keep safe john

  8. Jim – yay! Seriously, I’m always glad if motorists feel they can leave their car at home. Although if you’re used to the freedom of a car, you’ll probably prefer a bike – or indeed anything – to the Northern line (even if you have to cycle up the Archway road instead, as I used to do)
    Anon – your best bet is probably to get on the bike and give it a go, early-ish on Sunday is best, and stick to the side roads.
    John – Ah, happy memories of cycling around Oxford, drunk, racing milkfloats at 4am … (ahem. Not me. A friend.)

  9. It’s a toughie.

    There are so many self-interests banging their drums on this topic.

    The utopian dream is that public transport should be clean, comprehensive, cheap and readily available 24/7.

    The reality is that the British public transport system is none of these things.

    Hell, we don’t even have an integrated public transport system.

    So how do we get to the utopian dream?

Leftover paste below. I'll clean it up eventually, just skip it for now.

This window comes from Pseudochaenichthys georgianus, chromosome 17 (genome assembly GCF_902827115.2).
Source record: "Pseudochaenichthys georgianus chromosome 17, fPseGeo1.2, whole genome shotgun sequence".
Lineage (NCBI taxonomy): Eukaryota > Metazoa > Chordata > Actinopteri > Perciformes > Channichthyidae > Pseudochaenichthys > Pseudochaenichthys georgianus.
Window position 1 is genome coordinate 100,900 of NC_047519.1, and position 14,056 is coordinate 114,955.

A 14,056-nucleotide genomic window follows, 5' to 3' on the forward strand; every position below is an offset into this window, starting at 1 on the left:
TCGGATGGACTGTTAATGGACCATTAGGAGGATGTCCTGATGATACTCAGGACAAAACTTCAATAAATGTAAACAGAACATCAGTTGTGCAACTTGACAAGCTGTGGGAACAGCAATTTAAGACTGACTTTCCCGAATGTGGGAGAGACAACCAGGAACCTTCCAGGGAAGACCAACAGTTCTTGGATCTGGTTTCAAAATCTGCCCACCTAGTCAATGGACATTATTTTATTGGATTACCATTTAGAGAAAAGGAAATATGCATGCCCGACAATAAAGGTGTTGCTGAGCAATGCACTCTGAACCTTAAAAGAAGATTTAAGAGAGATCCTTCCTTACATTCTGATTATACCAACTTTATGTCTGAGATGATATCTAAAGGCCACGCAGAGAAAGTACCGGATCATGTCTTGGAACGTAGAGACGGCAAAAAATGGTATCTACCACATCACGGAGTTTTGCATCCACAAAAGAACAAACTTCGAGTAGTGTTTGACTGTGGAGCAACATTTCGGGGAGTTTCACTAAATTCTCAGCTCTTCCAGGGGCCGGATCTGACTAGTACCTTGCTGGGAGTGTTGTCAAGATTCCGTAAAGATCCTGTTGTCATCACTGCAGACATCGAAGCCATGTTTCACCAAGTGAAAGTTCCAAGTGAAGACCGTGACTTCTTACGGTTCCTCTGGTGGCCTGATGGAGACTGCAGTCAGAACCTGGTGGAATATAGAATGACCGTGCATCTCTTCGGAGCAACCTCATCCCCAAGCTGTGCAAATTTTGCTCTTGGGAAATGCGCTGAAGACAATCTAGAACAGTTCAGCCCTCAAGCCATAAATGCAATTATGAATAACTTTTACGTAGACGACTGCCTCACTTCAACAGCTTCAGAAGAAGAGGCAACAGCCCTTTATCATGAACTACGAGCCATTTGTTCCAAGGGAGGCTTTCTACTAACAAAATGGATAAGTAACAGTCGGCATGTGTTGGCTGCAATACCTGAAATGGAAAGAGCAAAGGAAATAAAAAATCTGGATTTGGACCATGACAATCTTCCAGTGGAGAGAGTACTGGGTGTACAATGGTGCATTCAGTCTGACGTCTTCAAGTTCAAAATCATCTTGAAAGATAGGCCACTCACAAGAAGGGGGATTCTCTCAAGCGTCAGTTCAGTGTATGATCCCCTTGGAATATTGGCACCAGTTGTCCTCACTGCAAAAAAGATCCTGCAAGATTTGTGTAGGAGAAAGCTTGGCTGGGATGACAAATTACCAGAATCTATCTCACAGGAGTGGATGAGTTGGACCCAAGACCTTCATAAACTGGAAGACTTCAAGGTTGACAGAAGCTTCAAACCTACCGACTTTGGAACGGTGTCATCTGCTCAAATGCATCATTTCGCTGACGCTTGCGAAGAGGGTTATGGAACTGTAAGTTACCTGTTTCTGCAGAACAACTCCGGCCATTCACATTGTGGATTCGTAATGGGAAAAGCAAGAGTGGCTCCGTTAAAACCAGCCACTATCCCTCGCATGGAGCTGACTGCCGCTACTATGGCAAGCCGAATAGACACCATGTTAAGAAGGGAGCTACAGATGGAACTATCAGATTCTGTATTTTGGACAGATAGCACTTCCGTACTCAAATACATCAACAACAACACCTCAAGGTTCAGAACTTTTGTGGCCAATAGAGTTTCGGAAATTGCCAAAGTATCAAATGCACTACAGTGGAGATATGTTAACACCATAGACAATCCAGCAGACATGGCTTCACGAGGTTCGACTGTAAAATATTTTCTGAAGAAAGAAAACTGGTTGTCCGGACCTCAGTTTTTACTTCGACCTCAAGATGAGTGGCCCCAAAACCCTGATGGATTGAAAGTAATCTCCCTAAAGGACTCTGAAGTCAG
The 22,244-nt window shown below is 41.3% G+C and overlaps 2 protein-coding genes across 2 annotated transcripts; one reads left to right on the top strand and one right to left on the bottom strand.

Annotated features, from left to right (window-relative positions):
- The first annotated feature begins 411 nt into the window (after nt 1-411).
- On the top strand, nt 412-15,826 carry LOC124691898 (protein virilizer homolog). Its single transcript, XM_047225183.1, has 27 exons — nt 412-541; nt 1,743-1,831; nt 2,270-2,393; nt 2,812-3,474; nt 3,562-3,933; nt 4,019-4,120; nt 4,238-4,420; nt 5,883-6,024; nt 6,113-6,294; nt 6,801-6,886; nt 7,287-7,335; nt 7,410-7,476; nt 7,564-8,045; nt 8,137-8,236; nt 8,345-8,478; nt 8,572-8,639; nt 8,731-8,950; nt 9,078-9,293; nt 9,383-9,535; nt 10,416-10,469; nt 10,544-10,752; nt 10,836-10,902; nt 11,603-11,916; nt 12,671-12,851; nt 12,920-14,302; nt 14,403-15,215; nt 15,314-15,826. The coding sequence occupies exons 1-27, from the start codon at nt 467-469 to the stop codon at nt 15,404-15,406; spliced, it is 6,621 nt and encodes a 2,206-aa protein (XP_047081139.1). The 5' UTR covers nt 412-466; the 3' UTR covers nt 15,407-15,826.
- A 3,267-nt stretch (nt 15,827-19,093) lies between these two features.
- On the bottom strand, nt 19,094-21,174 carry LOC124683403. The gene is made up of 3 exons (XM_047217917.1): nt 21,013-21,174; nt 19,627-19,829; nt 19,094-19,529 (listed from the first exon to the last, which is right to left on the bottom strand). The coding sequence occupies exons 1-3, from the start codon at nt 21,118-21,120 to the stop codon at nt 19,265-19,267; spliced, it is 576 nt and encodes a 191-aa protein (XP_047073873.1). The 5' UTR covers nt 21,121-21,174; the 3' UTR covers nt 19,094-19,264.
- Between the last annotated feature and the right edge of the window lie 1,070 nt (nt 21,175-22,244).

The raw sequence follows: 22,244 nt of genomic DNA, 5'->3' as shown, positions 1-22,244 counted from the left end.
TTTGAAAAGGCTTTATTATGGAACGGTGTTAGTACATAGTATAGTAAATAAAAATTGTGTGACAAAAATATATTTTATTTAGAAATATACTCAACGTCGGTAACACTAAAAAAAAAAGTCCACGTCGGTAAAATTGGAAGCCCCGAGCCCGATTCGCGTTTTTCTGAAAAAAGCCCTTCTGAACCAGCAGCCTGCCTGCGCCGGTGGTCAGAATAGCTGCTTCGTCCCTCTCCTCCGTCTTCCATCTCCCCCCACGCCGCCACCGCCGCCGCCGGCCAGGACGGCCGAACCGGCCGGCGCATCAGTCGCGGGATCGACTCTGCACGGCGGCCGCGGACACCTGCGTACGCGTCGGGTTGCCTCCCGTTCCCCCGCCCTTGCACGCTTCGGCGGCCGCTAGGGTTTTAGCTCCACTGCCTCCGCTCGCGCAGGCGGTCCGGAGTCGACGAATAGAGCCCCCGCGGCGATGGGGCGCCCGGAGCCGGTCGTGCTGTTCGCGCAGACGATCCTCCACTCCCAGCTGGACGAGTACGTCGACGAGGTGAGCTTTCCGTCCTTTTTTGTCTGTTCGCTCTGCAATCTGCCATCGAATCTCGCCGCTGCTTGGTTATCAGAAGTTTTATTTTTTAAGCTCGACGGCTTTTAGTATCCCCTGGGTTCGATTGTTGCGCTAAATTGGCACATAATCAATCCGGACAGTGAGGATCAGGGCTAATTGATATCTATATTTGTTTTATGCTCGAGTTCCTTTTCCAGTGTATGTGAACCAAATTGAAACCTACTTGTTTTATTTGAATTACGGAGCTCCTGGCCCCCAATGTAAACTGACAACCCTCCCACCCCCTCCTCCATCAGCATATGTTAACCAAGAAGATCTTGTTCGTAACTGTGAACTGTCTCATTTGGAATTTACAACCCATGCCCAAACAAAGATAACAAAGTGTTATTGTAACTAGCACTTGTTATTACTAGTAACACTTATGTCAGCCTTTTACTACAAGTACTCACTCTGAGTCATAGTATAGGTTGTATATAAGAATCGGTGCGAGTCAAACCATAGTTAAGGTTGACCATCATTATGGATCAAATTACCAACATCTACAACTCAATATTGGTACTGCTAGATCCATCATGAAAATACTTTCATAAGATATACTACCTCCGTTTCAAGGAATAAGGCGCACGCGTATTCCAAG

Is the way forward really to bash what a large portion of the population use whilst proclaiming the way forward is X?

    Is cycling a viable public transport option in London?

    I would say no; not while the roads are in the appalling state of disrepair they currently enjoy, not while cyclists would be forced to share the roads with internal combustion engines (or any other kind of user for that matter).

    And the reason I say ‘any other kind of user’ is because cyclists have to accept a set of rules/standards and enforcement, and I don’t see any chance of that happening in London (or any other major British conurbation for that matter).

    And don’t even get me started on the macro-economic shifts that the national finances would have to make to accommodate the revenue-loss that a shift away from car ownership would mandate!


  10. Thanks for the advice. Much appreciated!